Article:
PNG 2018

Back to PNG in the middle of a long stretch away from home!

It’s been too long…we were last there in 2016.

The election pretty much stopped everything for a year. Nothing happens during the election cycle since everyone is preoccupied in manipulating the system for their own benefit. And attacking anyone who is doing the same thing for another candidate. Kind of like here – except that they use weapons in PNG.

We decided to take a real vacation and spent 2 weeks bicycling with the Bicycle Adventure Club in Hokkaido, Japan followed by a week in Tokyo. As is our wont we did manage to schedule a typhoon and earthquake at the same time. But Japan works brilliantly, other than a couple of ryokan changes of venue and limited electricity for 2 days it was fine. People were amazingly helpful and friendly. We got to see Red Crowned cranes and Blakiston’s fish owls. Ofuros are the best thing ever after an 80 mile day. And as for food…we gained weight despite riding 500 miles. Freshest uni ever.

Tokyo – POM and two weeks In PNG

Project C.U.R.E. is a US NGO that takes donated medical equipment, refurbishes it if necessary, and ships it to Low Income Countries. We are site reviewers for them and work through the PNG Tribal Foundation

We visited six health care facilities:

Kandep which was a hospital, but has functioned only as an outpatient clinic for 20 years. The facility has been completely rebuilt recently and has authorization and funding for 91 staff including 2 physicians and a full complement of nurses.

Kungumanda which is currently staffed with 1 full time, 1 part time RN and 1 full time CHW. MOH plans to expand to at least 6 total staff. They teach CHW’s.

Laiagam which is intended to function as a level 4 district hospital and has been approved for 90+ new staff. Unfortunately, Laiagam is located in an area with chronic / intermittent tribal fighting. It has been functioning primarily as an outpatient clinic and it has already proved difficult to hire and maintain staff.

Paiam which was run by a consortium funded by the local gold mine. Two years ago “things fell apart” and the hospital was mothballed. Most of the facility is intact (including two full operating theaters) but some more portable items disappeared when the expat Filipino staff left. Our friend and local physician Solomon is now in charge and trying to get it up and running again.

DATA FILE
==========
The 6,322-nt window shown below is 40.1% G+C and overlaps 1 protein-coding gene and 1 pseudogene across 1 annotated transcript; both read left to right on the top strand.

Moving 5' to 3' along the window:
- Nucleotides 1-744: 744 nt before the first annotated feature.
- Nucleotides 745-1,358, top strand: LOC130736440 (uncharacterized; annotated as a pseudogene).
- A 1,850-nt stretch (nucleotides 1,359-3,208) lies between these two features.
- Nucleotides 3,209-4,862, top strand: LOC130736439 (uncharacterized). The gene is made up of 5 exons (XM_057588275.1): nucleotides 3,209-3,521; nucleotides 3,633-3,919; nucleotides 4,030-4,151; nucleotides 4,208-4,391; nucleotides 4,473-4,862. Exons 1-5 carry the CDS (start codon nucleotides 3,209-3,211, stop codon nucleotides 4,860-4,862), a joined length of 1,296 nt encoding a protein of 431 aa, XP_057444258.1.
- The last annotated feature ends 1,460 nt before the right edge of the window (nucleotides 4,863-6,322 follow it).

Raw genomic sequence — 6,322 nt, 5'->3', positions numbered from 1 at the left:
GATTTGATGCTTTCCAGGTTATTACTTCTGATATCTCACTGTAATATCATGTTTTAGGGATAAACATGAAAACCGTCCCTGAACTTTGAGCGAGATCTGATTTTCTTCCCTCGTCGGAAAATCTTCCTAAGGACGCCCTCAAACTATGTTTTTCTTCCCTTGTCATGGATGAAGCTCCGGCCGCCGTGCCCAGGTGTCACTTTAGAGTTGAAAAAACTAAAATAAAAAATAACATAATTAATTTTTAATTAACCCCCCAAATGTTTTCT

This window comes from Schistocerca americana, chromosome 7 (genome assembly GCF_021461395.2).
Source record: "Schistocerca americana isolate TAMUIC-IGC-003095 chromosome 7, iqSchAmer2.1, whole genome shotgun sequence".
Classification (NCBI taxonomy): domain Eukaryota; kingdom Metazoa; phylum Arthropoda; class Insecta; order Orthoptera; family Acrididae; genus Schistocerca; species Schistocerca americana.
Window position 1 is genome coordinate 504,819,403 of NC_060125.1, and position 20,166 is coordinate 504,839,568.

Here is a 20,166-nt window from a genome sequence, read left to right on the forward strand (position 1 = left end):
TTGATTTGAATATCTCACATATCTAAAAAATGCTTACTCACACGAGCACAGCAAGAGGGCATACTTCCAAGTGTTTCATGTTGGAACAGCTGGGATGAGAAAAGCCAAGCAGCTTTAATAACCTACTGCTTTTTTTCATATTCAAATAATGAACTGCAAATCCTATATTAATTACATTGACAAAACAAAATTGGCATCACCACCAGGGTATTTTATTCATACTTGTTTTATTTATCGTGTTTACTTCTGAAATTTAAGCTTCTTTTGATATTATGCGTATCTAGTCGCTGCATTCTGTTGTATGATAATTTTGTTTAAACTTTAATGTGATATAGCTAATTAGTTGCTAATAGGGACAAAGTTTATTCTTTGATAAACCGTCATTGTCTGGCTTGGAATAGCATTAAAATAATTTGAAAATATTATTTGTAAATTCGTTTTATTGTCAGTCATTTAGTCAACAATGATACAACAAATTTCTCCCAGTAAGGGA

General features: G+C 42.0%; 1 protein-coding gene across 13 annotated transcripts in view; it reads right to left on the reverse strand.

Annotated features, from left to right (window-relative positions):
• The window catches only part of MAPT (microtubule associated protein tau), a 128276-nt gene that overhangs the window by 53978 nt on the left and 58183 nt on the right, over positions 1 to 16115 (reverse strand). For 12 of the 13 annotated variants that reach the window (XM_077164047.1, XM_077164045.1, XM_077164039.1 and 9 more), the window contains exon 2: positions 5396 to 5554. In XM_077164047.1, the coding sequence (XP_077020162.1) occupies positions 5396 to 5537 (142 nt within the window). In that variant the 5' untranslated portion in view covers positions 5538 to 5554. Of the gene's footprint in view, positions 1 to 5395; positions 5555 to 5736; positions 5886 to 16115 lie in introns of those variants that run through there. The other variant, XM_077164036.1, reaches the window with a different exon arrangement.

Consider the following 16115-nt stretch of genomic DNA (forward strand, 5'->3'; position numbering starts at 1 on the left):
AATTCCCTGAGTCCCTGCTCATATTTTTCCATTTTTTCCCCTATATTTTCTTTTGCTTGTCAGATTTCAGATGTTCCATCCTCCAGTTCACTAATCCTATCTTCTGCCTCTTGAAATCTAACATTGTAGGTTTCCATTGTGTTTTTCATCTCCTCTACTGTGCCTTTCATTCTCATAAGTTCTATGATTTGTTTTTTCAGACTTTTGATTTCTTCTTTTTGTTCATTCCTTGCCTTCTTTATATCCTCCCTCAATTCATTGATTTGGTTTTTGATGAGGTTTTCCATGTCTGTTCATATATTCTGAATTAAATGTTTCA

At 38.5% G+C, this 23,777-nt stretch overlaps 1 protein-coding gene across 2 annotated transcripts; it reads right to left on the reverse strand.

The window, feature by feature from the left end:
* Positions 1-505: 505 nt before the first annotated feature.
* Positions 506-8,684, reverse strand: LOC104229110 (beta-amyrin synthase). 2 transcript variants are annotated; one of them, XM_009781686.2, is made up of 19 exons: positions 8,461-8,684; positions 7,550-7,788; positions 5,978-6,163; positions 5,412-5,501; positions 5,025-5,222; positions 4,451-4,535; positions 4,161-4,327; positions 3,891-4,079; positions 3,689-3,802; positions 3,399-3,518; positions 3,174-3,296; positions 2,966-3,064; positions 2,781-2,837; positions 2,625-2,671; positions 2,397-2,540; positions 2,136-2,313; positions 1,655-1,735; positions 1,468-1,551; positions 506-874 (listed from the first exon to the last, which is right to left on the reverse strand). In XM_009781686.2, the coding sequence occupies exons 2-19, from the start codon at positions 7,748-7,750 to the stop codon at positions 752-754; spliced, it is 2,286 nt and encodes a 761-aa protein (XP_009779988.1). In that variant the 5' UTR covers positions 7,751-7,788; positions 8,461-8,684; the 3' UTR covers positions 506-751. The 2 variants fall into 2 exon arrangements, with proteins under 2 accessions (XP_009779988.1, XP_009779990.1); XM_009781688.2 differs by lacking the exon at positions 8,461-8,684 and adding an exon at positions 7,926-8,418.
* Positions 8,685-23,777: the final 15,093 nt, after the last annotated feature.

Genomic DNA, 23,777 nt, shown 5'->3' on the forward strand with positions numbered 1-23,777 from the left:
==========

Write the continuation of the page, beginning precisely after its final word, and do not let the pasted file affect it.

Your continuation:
Sopas which is a major surgical facility and nursing school.

Yampu a small yet very busy maternity hospital and HIV clinic.

All these facilities have major needs and big deficits and the deficits often interlock. If you don’t have operative capability you can’t recruit a surgeon and if you can’t recruit a surgeon you can’t justify getting equipment for the operating theater!

Each visit took a full day and we got held up by the usual “raskols” who put logs across the road and demanded a fee to allow passage through their tribal land. We even had to pass through a tribal fighting zone (several times.) Driving a mile with hundreds of unhappy men carrying machetes on each side of the road is interesting. Of course a maritime version of blocking traffic with logs is how Denmark financed itself in the middle-ages and tribal fights are generally not a big deal if you are not in the involved tribes…We never really felt at risk. It’s perhaps like a combo of Robin Hood and the Pennsylvania turnpike.

Travel is slow and not very comfortable esp. in the back of the 4×4. Mark thinks he shrunk an inch or so!

But frankly it was better than the hours spent writing up our reports for Project Cure.

After PNG we flew to Chile, went birding in the Atacama Desert and the Andes, and worked on a Lindblad/National Geographic cruise down the coast, rounding Cape Horn and landing at Staten Island then Ushuaia in Argentina. Sixteen flights in all, starting and ending in Albuquerque!

A month after our trip the Tribal Foundation staff revisited some of the same places in PNG with a group of top administrators and physicians from Children’s Hospital Colorado. The first patient they saw at Yampu was a woman who had severe bleeding after delivery (PPH) the previous day and the nun/midwives applied our “Mama Saver” Ball & Binder. Sister Dorota said “and we saved the Mama and she’s fine”.


It makes shrinking an inch very worthwhile.

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